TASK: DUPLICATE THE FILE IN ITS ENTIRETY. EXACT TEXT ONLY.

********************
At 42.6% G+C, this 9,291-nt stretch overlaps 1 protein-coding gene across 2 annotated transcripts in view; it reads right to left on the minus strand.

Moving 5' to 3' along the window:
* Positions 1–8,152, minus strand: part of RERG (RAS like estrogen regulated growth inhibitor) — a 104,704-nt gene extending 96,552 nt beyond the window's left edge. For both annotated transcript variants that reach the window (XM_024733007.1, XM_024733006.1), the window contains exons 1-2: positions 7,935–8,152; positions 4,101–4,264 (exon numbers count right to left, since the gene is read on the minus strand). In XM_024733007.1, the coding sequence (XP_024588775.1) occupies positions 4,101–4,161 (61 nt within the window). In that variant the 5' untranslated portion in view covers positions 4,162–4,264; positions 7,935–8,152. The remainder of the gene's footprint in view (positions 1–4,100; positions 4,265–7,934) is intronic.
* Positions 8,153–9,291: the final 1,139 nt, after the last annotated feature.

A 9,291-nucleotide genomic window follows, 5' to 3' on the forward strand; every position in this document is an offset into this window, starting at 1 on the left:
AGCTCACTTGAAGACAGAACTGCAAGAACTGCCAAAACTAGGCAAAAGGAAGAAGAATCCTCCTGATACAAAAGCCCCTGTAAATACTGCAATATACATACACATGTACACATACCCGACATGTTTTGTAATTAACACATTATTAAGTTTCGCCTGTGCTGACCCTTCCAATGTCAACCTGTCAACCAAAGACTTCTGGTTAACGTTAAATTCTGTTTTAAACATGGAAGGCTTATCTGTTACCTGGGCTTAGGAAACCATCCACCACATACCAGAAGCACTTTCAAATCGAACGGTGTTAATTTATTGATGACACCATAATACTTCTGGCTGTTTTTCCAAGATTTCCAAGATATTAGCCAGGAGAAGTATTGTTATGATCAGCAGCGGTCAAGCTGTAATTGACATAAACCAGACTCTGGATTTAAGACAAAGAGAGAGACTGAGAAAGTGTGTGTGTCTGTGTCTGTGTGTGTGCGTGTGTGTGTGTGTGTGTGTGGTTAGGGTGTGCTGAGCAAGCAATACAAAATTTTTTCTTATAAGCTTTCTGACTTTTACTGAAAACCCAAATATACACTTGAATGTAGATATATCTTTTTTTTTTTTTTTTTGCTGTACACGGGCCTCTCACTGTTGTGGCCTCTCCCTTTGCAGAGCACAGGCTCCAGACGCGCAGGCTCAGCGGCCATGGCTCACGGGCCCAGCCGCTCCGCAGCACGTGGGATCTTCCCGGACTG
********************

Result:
At 42.6% G+C, this 9,291-nt stretch overlaps 1 protein-coding gene across 2 annotated transcripts in view; it reads right to left on the minus strand.

Moving 5' to 3' along the window:
* Positions 1–8,152, minus strand: part of RERG (RAS like estrogen regulated growth inhibitor) — a 104,704-nt gene extending 96,552 nt beyond the window's left edge. For both annotated transcript variants that reach the window (XM_024733007.1, XM_024733006.1), the window contains exons 1-2: positions 7,935–8,152; positions 4,101–4,264 (exon numbers count right to left, since the gene is read on the minus strand). In XM_024733007.1, the coding sequence (XP_024588775.1) occupies positions 4,101–4,161 (61 nt within the window). In that variant the 5' untranslated portion in view covers positions 4,162–4,264; positions 7,935–8,152. The remainder of the gene's footprint in view (positions 1–4,100; positions 4,265–7,934) is intronic.
* Positions 8,153–9,291: the final 1,139 nt, after the last annotated feature.

A 9,291-nucleotide genomic window follows, 5' to 3' on the forward strand; every position in this document is an offset into this window, starting at 1 on the left:
AGCTCACTTGAAGACAGAACTGCAAGAACTGCCAAAACTAGGCAAAAGGAAGAAGAATCCTCCTGATACAAAAGCCCCTGTAAATACTGCAATATACATACACATGTACACATACCCGACATGTTTTGTAATTAACACATTATTAAGTTTCGCCTGTGCTGACCCTTCCAATGTCAACCTGTCAACCAAAGACTTCTGGTTAACGTTAAATTCTGTTTTAAACATGGAAGGCTTATCTGTTACCTGGGCTTAGGAAACCATCCACCACATACCAGAAGCACTTTCAAATCGAACGGTGTTAATTTATTGATGACACCATAATACTTCTGGCTGTTTTTCCAAGATTTCCAAGATATTAGCCAGGAGAAGTATTGTTATGATCAGCAGCGGTCAAGCTGTAATTGACATAAACCAGACTCTGGATTTAAGACAAAGAGAGAGACTGAGAAAGTGTGTGTGTCTGTGTCTGTGTGTGTGCGTGTGTGTGTGTGTGTGTGTGGTTAGGGTGTGCTGAGCAAGCAATACAAAATTTTTTCTTATAAGCTTTCTGACTTTTACTGAAAACCCAAATATACACTTGAATGTAGATATATCTTTTTTTTTTTTTTTTTGCTGTACACGGGCCTCTCACTGTTGTGGCCTCTCCCTTTGCAGAGCACAGGCTCCAGACGCGCAGGCTCAGCGGCCATGGCTCACGGGCCCAGCCGCTCCGCAGCACGTGGGATCTTCCCGGACTG